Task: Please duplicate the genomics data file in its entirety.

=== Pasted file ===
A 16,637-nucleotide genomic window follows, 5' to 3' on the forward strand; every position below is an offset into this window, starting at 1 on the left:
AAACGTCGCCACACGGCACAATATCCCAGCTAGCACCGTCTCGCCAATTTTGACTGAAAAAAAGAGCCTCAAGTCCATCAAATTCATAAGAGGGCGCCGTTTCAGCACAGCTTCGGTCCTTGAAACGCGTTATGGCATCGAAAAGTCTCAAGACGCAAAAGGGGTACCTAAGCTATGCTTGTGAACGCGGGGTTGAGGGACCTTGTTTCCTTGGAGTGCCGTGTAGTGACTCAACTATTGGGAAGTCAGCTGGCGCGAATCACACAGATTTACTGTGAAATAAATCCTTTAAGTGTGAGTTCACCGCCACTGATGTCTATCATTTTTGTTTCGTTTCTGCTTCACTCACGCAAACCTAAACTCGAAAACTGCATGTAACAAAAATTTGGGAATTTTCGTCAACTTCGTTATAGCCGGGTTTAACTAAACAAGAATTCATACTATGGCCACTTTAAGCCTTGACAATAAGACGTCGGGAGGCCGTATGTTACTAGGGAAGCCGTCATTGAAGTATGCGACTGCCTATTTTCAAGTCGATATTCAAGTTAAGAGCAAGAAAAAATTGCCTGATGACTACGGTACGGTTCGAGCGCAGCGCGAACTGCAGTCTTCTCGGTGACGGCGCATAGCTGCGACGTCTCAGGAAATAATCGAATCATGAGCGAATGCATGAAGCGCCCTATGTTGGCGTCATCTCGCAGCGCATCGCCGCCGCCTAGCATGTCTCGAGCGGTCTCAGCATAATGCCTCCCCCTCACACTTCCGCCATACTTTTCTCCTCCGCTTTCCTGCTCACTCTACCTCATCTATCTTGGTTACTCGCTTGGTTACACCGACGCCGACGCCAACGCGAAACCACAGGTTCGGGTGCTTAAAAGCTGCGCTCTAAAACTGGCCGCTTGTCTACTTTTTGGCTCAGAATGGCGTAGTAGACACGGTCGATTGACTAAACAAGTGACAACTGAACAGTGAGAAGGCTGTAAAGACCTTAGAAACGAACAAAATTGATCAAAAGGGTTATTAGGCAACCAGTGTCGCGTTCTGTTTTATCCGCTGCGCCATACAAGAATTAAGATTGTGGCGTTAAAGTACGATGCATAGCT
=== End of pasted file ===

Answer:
A 16,637-nucleotide genomic window follows, 5' to 3' on the forward strand; every position below is an offset into this window, starting at 1 on the left:
AAACGTCGCCACACGGCACAATATCCCAGCTAGCACCGTCTCGCCAATTTTGACTGAAAAAAAGAGCCTCAAGTCCATCAAATTCATAAGAGGGCGCCGTTTCAGCACAGCTTCGGTCCTTGAAACGCGTTATGGCATCGAAAAGTCTCAAGACGCAAAAGGGGTACCTAAGCTATGCTTGTGAACGCGGGGTTGAGGGACCTTGTTTCCTTGGAGTGCCGTGTAGTGACTCAACTATTGGGAAGTCAGCTGGCGCGAATCACACAGATTTACTGTGAAATAAATCCTTTAAGTGTGAGTTCACCGCCACTGATGTCTATCATTTTTGTTTCGTTTCTGCTTCACTCACGCAAACCTAAACTCGAAAACTGCATGTAACAAAAATTTGGGAATTTTCGTCAACTTCGTTATAGCCGGGTTTAACTAAACAAGAATTCATACTATGGCCACTTTAAGCCTTGACAATAAGACGTCGGGAGGCCGTATGTTACTAGGGAAGCCGTCATTGAAGTATGCGACTGCCTATTTTCAAGTCGATATTCAAGTTAAGAGCAAGAAAAAATTGCCTGATGACTACGGTACGGTTCGAGCGCAGCGCGAACTGCAGTCTTCTCGGTGACGGCGCATAGCTGCGACGTCTCAGGAAATAATCGAATCATGAGCGAATGCATGAAGCGCCCTATGTTGGCGTCATCTCGCAGCGCATCGCCGCCGCCTAGCATGTCTCGAGCGGTCTCAGCATAATGCCTCCCCCTCACACTTCCGCCATACTTTTCTCCTCCGCTTTCCTGCTCACTCTACCTCATCTATCTTGGTTACTCGCTTGGTTACACCGACGCCGACGCCAACGCGAAACCACAGGTTCGGGTGCTTAAAAGCTGCGCTCTAAAACTGGCCGCTTGTCTACTTTTTGGCTCAGAATGGCGTAGTAGACACGGTCGATTGACTAAACAAGTGACAACTGAACAGTGAGAAGGCTGTAAAGACCTTAGAAACGAACAAAATTGATCAAAAGGGTTATTAGGCAACCAGTGTCGCGTTCTGTTTTATCCGCTGCGCCATACAAGAATTAAGATTGTGGCGTTAAAGTACGATGCATAGCT